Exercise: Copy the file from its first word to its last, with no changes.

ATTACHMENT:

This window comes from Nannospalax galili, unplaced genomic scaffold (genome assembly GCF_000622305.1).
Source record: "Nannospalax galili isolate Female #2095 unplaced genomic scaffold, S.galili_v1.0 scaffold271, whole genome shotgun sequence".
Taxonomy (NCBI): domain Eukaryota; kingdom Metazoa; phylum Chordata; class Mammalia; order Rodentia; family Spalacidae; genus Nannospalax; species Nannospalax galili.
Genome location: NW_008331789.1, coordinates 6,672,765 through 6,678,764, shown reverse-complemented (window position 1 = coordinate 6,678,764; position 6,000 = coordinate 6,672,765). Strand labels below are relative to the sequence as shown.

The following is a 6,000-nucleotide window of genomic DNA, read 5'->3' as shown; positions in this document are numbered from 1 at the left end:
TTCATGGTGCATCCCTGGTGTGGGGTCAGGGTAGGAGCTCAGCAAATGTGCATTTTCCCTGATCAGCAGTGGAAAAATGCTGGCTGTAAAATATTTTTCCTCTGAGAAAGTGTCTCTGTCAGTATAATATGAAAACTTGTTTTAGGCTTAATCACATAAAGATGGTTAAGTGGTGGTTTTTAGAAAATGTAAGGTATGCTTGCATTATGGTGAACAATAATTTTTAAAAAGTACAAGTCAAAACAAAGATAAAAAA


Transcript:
This window comes from Nannospalax galili, unplaced genomic scaffold (genome assembly GCF_000622305.1).
Source record: "Nannospalax galili isolate Female #2095 unplaced genomic scaffold, S.galili_v1.0 scaffold271, whole genome shotgun sequence".
Taxonomy (NCBI): domain Eukaryota; kingdom Metazoa; phylum Chordata; class Mammalia; order Rodentia; family Spalacidae; genus Nannospalax; species Nannospalax galili.
Genome location: NW_008331789.1, coordinates 6,672,765 through 6,678,764, shown reverse-complemented (window position 1 = coordinate 6,678,764; position 6,000 = coordinate 6,672,765). Strand labels below are relative to the sequence as shown.

The following is a 6,000-nucleotide window of genomic DNA, read 5'->3' as shown; positions in this document are numbered from 1 at the left end:
TTCATGGTGCATCCCTGGTGTGGGGTCAGGGTAGGAGCTCAGCAAATGTGCATTTTCCCTGATCAGCAGTGGAAAAATGCTGGCTGTAAAATATTTTTCCTCTGAGAAAGTGTCTCTGTCAGTATAATATGAAAACTTGTTTTAGGCTTAATCACATAAAGATGGTTAAGTGGTGGTTTTTAGAAAATGTAAGGTATGCTTGCATTATGGTGAACAATAATTTTTAAAAAGTACAAGTCAAAACAAAGATAAAAAA